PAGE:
“Are you watching closely?”
Well it appears Oscar season is upon us. The release of all the films studios have been hiding from projectors until they can be freshly ingrained in voters’ minds has commenced. We had the obligatory Scorsese film a couple weeks ago and now we have the return of one of Hollywood’s new favorite sons (who also began with intelligent and original indie visions like Marty) with Christopher Nolan’s The Prestige. Known for uniquely dark and smart suspense thrillers, Nolan has crafted a tale of mysterious intrigue concerning two rival magicians vying to be the greatest to have ever lived. One is a performer of high esteem (Hugh Jackman), if not talented enough to create his own tricks, and the other a wizard with sleight of hand (Christian Bale) yet stoic and matter-of-fact with his audience. Obsession overcomes the humanity of each as they soon delve into the darkness of their core beings to prove themselves superior. If you truly wish to succeed, you must be willing to get your hands dirty.
I must say that I usually hate figuring out a movie’s secret before its’ big reveal at the conclusion. To say that Nolan has laid his out for all to see purposely might not be far from the truth. I hope he has done so consciously as it adds immensely to the film’s enjoyability. This is a film about illusion and tricks that can be explained if necessary. The beauty of magic, however, is the audience’s unconscious desire to never find out what really happened. As one character says in the film, it becomes so obvious once the trick has been unraveled. What a movie like The Illusionist failed to do was accept the intelligence of its audience. They tried so hard to hide the telestrated finale that when it finally happened you felt cheated. Nolan understands what is so appealing about illusion, we want to figure out what happens ourselves, to see the obvious and apply it to the cloaked result. He tells the tale like a magic trick, showing his hand the entire way yet still being able to keep the film suspenseful and enjoyable right to the final frame as we wait to see what direction we are led.
Bale and Jackman prove themselves to be the heavyweights that they are in the acting field. They embody their characters fully and are able to go from friendly comradery to bitter hatred throughout the course of this labyrinthine story bouncing from flashback to flashback. The rivalry is tautly told as they begin to discover a new layer of the other with each diary page turn, stolen from their counterpart. These are actors playing performers who have chosen a life for themselves, where they must act every single day. Their personas for stage and family are not the same, and this disparity helps to slowly destroy them both. Sacrifice and pain will always supercede love and happiness for a person driven to be the best at what they do.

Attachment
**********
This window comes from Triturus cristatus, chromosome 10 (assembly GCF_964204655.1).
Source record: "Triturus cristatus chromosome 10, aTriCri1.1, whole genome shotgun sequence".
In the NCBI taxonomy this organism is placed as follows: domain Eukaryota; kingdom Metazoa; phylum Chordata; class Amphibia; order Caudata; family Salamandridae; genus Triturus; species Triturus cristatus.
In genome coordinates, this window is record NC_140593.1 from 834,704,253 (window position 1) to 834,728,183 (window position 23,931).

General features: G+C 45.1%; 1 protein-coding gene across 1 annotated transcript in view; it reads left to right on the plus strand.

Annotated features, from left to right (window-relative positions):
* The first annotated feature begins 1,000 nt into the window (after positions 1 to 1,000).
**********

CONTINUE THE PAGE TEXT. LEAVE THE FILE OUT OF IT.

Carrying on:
Surprising applause goes to Scarlett Johansson for a performance that doesn’t try to be more than it is. She is not bad as a supporting character when there isn’t much for her to destroy. The half-smile/pursed lips look runs rampant, but doesn’t reek amateurism as it usually does when she attempts to carry a film herself. The true supporting roles, however, lie with Andy Serkis and David Bowie as assistant to and Nikola Tesla respectively. It is a real shame that Bowie doesn’t act more, as I have never seen a bad performance from him thus far after now five films. He embodies the mysterious enigma that Tesla was: a mad-scientist of sorts trying to help the world with his often-irregular ideas. It is also a pleasure to see Serkis not being just a prop like he has been as Golem and King Kong in Peter Jackson’s last two epics. The guy has some real screen presence and the ability to transform into whatever a director needs for his film.
It is also good to see Nolan go back to the inventive storytelling that he became noticed for. While not as intricate as his debut Following (told in a story pattern consisting of three timeframes going a, b, c, a, b, c) and his masterpiece sophomore effort Memento (told backwards in small chunks), The Prestige is not a straight-forward story like his last film Batman Begins or the lone-blemish on his resume, the inferior remake to a great Norwegian suspenser, Insomnia. The use of flashback, while both characters read the diary of each other, is a nice device which never feels gimmicky. These are stories of intelligent men and who better to narrate for the audience then the leads themselves as they narrate for each other. Dark thrillers don’t come better than this one very often and while the touches of science fiction and the supernatural may turn some realists off towards the film’s conclusion, I believe they work well within the confines of the world we are being shown. Every sacrifice taken is the obvious conclusion to its’ string of events, leading up to the final dénouement that will leave your minds in contemplation, not from confusion so much as an evaluation of your own ways of living and lengths you are willing to go, for hours to follow.
The Prestige 9/10 | ★ ★ ★ ½
 Andy Serkis, David Bowie and Hugh Jackman
 Christian Bale as Alfred Borden